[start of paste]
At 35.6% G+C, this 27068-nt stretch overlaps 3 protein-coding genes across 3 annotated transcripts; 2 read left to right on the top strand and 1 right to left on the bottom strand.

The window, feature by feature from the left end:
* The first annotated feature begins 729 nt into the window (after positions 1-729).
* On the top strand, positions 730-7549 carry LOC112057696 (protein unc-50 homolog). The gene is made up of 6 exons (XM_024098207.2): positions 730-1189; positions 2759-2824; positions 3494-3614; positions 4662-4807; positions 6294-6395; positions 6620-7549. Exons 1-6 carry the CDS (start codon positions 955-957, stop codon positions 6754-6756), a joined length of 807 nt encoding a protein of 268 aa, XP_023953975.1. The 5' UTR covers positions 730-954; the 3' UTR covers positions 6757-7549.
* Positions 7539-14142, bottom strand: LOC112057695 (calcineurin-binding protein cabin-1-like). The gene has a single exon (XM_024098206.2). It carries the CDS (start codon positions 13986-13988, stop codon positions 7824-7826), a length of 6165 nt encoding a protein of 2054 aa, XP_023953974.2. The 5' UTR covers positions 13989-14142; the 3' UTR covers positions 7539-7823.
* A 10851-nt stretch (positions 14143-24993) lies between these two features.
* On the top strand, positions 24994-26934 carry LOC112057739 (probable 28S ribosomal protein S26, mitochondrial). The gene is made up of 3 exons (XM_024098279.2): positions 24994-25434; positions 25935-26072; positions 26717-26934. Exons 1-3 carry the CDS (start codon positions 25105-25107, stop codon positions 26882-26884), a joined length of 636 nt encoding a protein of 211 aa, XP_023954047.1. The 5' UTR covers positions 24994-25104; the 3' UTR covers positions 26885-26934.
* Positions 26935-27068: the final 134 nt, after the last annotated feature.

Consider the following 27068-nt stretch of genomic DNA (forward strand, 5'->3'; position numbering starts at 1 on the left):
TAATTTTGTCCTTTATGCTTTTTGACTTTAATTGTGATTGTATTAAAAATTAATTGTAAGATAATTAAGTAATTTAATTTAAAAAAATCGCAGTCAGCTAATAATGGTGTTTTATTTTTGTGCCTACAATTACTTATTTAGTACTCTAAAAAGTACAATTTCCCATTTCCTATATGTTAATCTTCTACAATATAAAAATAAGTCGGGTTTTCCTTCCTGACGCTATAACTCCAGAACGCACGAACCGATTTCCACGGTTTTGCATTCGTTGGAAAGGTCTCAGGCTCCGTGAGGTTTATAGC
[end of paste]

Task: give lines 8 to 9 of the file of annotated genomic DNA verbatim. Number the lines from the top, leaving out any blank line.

* Positions 26935-27068: the final 134 nt, after the last annotated feature.

Consider the following 27068-nt stretch of genomic DNA (forward strand, 5'->3'; position numbering starts at 1 on the left):